American Association for Cancer Research Annual Meeting
American Association for Cancer Research Annual Meeting
Perspective from Joseph Alvarnas, MD
Perspective from Yvonne Y. Chen, PhD
Source/Disclosures
Source:

Wang X, et al. Abstract CT052. Presented at: AACR Annual Meeting; April 27-28, 2020 (virtual meeting).


Disclosures: Wang is an employee of Gracell Biotechnologies. Please see the abstract for all other researchers’ relevant financial disclosures.
May 04, 2020
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Off-the-shelf CAR T-cell therapy effective for advanced T-cell acute lymphoblastic leukemia

Perspective from Joseph Alvarnas, MD
Perspective from Yvonne Y. Chen, PhD
Source/Disclosures
Source:

Wang X, et al. Abstract CT052. Presented at: AACR Annual Meeting; April 27-28, 2020 (virtual meeting).


Disclosures: Wang is an employee of Gracell Biotechnologies. Please see the abstract for all other researchers’ relevant financial disclosures.
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TruUCAR GC027 — a gene edited, investigational allogeneic chimeric antigen receptor T-cell therapy — showed efficacy for treatment of relapsed or refractory T-cell acute lymphoblastic leukemia, according to preliminary results of a first-in-human study presented at the virtual American Association for Cancer Research Annual Meeting.

There were some safety concerns regarding the investigational CAR T-cell therapy, as all five patients treated experienced grade 3 or higher cytokine release syndrome (CRS). However, no patients developed acute graft-versus-host disease after infusion, which was the aim of the genetic editing engineered into the TruUCAR GC027 (Gracell Biotechnologies) product.

“Despite the high unmet medical need of treatment for T-cell acute lymphoblastic leukemia, the development of novel immunotherapies has been lacking,” Xinxin Wang, PhD, of Gracell, said during a presentation.

One obstacle to developing effective therapies is that T-ALL cells share the same antigens as normal T cells, Wang said. That means targeted T-ALL therapies also will target normal, healthy T cells.

There were some safety concerns regarding the investigational CAR T-cell therapy, as all five patients treated experienced grade 3 or higher cytokine release syndrome (CRS).

Another issue is potential lymphoblast contamination in autologous CAR T-cell products, which Wang said can be avoided using some of the novel engineering baked into TruUCAR GC027.

TruUCAR GC027 is a second-generation anti-CD7 CAR that uses cells from HLA-mismatched healthy donors. These T cells are genetically edited using CRISPR/Cas9 technology to knock out T-cell receptor-alpha to prevent GVHD and CD7 to avoid “cell fratricide” after infusion into the patient.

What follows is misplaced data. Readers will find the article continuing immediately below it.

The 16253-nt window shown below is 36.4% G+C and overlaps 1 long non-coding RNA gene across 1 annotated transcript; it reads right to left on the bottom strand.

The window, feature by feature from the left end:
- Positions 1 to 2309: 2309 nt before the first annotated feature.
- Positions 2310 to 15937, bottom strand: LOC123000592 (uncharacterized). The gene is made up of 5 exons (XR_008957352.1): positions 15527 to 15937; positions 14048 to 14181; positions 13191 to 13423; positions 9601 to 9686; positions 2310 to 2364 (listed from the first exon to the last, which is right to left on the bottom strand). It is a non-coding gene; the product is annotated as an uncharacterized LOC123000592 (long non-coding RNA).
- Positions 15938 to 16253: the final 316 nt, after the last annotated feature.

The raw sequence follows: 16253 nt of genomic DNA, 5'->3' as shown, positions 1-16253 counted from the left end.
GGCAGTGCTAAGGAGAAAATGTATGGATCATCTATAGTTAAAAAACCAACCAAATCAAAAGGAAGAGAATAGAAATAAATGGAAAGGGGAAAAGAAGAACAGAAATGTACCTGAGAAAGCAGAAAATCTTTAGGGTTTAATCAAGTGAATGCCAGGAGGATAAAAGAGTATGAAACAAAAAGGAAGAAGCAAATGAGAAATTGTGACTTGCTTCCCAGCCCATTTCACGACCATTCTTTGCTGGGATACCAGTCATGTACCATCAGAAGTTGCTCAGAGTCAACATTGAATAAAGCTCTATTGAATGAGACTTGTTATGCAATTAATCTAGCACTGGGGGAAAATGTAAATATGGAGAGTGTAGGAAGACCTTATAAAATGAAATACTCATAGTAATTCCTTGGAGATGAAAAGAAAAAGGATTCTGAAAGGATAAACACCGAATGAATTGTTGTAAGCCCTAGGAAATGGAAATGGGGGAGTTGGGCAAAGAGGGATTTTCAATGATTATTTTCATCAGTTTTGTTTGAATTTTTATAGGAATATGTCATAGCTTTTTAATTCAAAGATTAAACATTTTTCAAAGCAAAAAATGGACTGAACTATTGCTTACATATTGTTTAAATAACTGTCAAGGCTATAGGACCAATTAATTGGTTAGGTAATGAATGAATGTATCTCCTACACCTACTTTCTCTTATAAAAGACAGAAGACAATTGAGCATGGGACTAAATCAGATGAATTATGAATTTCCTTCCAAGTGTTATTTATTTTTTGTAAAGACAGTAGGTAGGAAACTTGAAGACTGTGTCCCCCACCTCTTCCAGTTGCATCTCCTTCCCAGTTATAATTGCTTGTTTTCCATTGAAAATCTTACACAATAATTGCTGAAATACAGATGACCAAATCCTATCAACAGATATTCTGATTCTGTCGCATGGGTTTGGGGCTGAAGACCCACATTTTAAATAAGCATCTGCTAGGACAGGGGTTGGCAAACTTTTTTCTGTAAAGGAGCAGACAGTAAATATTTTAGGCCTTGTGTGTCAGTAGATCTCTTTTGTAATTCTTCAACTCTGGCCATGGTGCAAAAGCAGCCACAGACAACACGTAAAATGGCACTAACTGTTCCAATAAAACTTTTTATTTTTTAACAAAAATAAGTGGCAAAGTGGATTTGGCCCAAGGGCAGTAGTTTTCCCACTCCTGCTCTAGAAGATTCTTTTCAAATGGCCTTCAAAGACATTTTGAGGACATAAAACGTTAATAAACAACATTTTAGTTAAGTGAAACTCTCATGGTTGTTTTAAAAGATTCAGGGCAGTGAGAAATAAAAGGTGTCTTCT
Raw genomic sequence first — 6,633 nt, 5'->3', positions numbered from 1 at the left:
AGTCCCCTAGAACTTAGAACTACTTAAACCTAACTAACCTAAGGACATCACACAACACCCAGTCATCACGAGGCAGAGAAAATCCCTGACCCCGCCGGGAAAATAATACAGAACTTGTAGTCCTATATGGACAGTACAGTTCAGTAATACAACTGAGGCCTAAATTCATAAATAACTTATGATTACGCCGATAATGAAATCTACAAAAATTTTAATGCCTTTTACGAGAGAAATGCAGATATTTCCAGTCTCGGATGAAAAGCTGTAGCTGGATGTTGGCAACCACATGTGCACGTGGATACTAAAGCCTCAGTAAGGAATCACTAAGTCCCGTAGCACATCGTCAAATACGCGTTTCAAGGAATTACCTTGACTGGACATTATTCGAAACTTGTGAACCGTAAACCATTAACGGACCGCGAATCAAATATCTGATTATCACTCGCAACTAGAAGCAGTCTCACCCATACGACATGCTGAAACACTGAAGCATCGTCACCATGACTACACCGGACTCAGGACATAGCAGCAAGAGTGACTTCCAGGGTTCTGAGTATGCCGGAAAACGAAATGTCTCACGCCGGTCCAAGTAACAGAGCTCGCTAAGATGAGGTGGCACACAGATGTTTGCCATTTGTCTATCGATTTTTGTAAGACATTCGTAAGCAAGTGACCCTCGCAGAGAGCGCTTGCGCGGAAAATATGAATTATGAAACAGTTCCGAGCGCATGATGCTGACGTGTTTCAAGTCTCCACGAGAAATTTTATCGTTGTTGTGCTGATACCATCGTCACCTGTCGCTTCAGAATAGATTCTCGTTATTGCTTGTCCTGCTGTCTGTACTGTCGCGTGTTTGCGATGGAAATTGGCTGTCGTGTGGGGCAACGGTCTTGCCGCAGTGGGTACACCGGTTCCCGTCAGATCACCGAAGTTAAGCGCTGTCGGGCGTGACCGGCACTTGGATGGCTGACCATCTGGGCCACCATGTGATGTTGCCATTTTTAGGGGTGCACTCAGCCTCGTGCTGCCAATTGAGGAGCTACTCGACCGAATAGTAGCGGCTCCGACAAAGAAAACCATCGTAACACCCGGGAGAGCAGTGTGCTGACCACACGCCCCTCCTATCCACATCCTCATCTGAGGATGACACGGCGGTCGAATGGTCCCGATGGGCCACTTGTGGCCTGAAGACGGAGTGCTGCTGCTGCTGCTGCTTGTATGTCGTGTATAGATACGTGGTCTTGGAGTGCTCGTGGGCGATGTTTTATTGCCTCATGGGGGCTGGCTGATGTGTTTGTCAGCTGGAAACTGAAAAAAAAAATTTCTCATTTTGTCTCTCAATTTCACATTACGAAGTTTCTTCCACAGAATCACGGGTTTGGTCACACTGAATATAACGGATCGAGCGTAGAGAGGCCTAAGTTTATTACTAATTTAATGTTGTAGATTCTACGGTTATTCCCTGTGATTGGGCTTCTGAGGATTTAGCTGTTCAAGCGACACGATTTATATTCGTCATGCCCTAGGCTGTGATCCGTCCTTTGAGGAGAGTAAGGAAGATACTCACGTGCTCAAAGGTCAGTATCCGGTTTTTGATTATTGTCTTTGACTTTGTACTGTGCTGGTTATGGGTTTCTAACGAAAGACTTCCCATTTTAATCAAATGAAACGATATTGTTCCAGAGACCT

The single-arm, open-label, multicenter prospective study aimed to assess the safety, clinical activity and cell expansion of TruUCAR GC027 for adults with relapsed or refractory T-ALL.

Five patients (median age, 24 years; range, 19-38) enrolled in this study have received TruUCAR GC027 as of Feb. 6 at one of three dose levels — 0.6 × 107 cells/kg (n = 1), 1 × 107 cells/kg (n = 3) or 1.5 × 107 cells/kg (n = 1). Study participants had a marrow tumor load range of 4% to 80.2% and a median five previous lines of therapy. No patients underwent previous hematopoietic stem cell transplantation.

Participants received 6 days of lymphodepletion chemotherapy followed by a single infusion of TruUCAR GC027. The investigators evaluated adverse events, disease response and cell expansion kinetics.

Four patients had a minimal residual disease (MRD)-negative complete response to therapy at the day 28 follow-up evaluation. Three of these patients remained MRD-negative at subsequent follow-up evaluations (up to 161 days), and none of them needed subsequent HSCT.

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One patient had an MRD-negative complete response at day 14 but experienced disease relapse by day 29.

All four patients who had MRD-negative complete responses also had peak cell expansion in their peripheral blood observed between weeks 1 and 2 after infusion. One patient with central nervous system disease had TruUCAR GC027 in samples from his bone marrow and cerebrospinal fluid.

Four patients had grade 3 CRS as determined by consensus grading established by the American Society for Transplantation and Cellular Therapy. The remaining patient experienced grade 4 CRS, along with elevated levels of interleukin-6, interferon-gamma and tumor necrosis factor-alpha. CRS symptoms were manageable and resolved with supportive care for all patients.

None of the study patients developed neurotoxicity or GVHD. One patient had prolonged cytopenia because of a fungal infection that required subsequent antifungal therapy.– by Drew Amorosi

Reference:

Wang X, et al. Abstract CT052. Presented at: AACR Annual Meeting; April 27-28, 2020 (virtual meeting).

Disclosures: Wang is an employee of Gracell Biotechnologies. Please see the abstract for all other researchers’ relevant financial disclosures.